• I guess, If you create object var b:Business = Business() out side loop, then it might show same data in each list element. – Patriks Jul 20 '15 at 14:28
42

for swift 3/4

extension String {
    func toJSON() -> Any? {
        guard let data = self.data(using: .utf8, allowLossyConversion: false) else { return nil }
        return try? JSONSerialization.jsonObject(with: data, options: .mutableContainers)
    }
}

Example Usage:

 let dict = myString.toJSON() as? [String:AnyObject] // can be any type here
  • 2
    Future footnote: instead of do-catch, try? can be used here, which will give the same result as returning nil in catch. – Okhan Okbay Jun 27 '17 at 21:11
  • ... and how exactly one accesses a parameter after this conversion? – Starwave Mar 7 '18 at 17:14
  • For anyone else interested: let jsonObjectAsNSDictionary = responseString?.toJSON() as! [String:AnyObject] print(jsonObjectAsNSDictionary["permissions"]!["canaddeditowncomment"]) – Starwave Mar 7 '18 at 18:07
  • 1
    Please correct swift syntax ... extension String { func toJSON() -> Any? { guard let data = self.data(using: .utf8, allowLossyConversion: false) else { return nil } return try? JSONSerialization.jsonObject(with: data, options: .mutableContainers) } } – Yasir Ali Jan 4 '19 at 11:00
27

As simple String extension should suffice:

extension String {

    var parseJSONString: AnyObject? {

        let data = self.dataUsingEncoding(NSUTF8StringEncoding, allowLossyConversion: false)

        if let jsonData = data {
            // Will return an object or nil if JSON decoding fails
            return NSJSONSerialization.JSONObjectWithData(jsonData, options: NSJSONReadingOptions.MutableContainers, error: nil)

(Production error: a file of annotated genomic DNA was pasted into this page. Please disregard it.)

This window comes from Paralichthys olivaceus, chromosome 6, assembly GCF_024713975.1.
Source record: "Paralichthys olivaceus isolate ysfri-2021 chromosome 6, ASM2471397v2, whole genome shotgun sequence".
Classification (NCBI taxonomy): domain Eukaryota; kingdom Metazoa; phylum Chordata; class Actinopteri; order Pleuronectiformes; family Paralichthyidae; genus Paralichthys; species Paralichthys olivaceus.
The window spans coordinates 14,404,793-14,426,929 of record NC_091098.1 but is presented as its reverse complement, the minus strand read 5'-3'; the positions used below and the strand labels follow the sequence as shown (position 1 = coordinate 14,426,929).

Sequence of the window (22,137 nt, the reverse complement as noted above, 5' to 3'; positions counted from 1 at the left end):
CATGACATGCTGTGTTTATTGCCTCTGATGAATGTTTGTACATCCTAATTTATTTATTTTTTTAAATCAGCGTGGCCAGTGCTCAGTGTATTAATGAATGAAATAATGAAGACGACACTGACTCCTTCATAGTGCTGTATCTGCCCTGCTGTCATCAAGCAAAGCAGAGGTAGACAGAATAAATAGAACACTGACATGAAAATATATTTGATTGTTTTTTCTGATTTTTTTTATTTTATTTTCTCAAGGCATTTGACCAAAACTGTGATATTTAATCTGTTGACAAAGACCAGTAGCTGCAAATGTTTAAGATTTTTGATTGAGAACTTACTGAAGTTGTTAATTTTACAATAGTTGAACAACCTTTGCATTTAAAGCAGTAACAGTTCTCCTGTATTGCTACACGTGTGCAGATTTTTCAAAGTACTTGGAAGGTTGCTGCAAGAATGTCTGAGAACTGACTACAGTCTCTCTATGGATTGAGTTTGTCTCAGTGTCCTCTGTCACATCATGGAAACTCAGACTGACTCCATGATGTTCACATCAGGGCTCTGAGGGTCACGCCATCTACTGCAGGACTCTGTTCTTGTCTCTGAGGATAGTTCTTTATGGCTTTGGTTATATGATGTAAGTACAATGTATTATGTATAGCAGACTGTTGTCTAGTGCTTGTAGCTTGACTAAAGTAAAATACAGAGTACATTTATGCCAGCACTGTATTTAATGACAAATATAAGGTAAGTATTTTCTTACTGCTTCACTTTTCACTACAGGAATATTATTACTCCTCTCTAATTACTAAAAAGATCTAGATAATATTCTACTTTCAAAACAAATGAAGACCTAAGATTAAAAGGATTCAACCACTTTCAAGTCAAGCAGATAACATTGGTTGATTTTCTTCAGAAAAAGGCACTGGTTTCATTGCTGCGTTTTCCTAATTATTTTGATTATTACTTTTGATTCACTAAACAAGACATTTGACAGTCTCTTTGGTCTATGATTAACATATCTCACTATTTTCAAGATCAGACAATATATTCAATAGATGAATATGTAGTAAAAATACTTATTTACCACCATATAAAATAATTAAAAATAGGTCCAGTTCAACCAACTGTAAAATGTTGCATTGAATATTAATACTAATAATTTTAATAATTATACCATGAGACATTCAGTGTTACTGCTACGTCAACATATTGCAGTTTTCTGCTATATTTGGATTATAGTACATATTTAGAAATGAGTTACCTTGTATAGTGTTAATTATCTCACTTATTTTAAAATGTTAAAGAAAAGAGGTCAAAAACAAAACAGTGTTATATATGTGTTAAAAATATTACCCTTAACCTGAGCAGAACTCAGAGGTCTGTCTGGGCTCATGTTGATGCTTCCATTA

} else {
            // Lossless conversion of the string was not possible
            return nil
        }
    }
}

Then:

var jsonString = "[\n" +
    "{\n" +
    "\"id\":72,\n" +
    "\"name\":\"Batata Cremosa\",\n" +            
    "},\n" +
    "{\n" +
    "\"id\":183,\n" +
    "\"name\":\"Caldeirada de Peixes\",\n" +            
    "},\n" +
    "{\n" +
    "\"id\":76,\n" +
    "\"name\":\"Batata com Cebola e Ervas\",\n" +            
    "},\n" +
    "{\n" +
    "\"id\":56,\n" +
    "\"name\":\"Arroz de forma\",\n" +            
"}]"

let json: AnyObject? = jsonString.parseJSONString
println("Parsed JSON: \(json!)")
println("json[3]: \(json![3])")

/* Output:

Parsed JSON: (
    {
    id = 72;
    name = "Batata Cremosa";
    },
    {
    id = 183;
    name = "Caldeirada de Peixes";
    },
    {
    id = 76;
    name = "Batata com Cebola e Ervas";
    },
    {
    id = 56;
    name = "Arroz de forma";
    }
)

json[3]: {
    id = 56;
    name = "Arroz de forma";
}
*/
9

For Swift 4

I used @Passkit's logic but i had to update as per Swift 4


Step.1 Created extension for String Class

import UIKit


extension String
    {
        var parseJSONString: AnyObject?
        {
            let data = self.data(using: String.Encoding.utf8, allowLossyConversion: false)

            if let jsonData = data
            {
                // Will return an object or nil if JSON decoding fails
                do
                {
                    let message = try JSONSerialization.jsonObject(with: jsonData, options:.mutableContainers)
                    if let jsonResult = message as? NSMutableArray
                    {
                        print(jsonResult)